Narayan's chief female disciple, Anjani Bai Malpekar, was a former courtesan in Bombay, who knew many prominent social and political figures.

The woman had become wealthy in her profession and was renowned for her exquisite singing voice. Once a jealous enemy deceived her into eating some paan (betel leaf) dosed with poison, and although Anjani did not die, she lost the sweetness of her voice. For months she sought a cure, but to no avail. Finally, she began consulting yogis and gurus, but they, too, could not cure her.

One guru suggested she visit a sadhu who was seated alongside a road; he was Narayan, who was staying in Bombay at the time.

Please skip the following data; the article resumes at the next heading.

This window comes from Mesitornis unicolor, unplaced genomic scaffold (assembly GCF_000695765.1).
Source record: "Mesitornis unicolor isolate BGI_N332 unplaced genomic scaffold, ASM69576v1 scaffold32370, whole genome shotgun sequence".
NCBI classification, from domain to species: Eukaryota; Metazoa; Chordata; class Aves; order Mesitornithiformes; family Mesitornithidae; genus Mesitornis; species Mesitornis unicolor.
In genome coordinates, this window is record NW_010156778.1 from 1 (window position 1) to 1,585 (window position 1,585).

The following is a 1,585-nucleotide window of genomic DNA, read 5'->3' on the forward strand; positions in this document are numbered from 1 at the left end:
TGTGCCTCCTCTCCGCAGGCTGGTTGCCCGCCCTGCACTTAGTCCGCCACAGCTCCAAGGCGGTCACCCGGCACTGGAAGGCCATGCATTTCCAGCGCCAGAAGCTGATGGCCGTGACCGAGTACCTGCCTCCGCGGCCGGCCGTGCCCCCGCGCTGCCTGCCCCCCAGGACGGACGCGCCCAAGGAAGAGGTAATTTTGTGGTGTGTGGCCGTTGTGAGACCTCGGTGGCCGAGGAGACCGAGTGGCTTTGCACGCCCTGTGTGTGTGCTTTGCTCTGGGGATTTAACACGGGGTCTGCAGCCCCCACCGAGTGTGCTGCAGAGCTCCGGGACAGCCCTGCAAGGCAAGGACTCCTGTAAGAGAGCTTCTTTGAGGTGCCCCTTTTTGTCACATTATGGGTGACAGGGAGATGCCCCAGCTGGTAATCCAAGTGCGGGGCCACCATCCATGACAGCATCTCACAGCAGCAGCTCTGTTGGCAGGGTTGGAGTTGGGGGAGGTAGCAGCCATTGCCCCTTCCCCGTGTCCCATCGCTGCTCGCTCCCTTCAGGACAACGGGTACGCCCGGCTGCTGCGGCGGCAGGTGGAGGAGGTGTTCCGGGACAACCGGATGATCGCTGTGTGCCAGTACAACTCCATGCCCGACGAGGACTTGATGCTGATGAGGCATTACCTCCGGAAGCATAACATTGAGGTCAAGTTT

The woman approached him and pleaded, "I have been told you have the power to restore my voice."

"Why should I?" the sadhu asked.

"So that I might sing again," Anjani responded.

"So you can sing, ah! To whom will you sing? If I restore your voice will you sing for me?"

"Of course," Anjani answered sincerely. "I will do whatever you wish."

"Well, go ahead and sing!" Narayan replied.

With these words the woman began to sing, much to her own amazement. After this occurrence, Anjani Bai left her profession and devoted all her wealth to serving Narayan's needs. He was treated and acted like a rich maharaja instead of a poor fakir.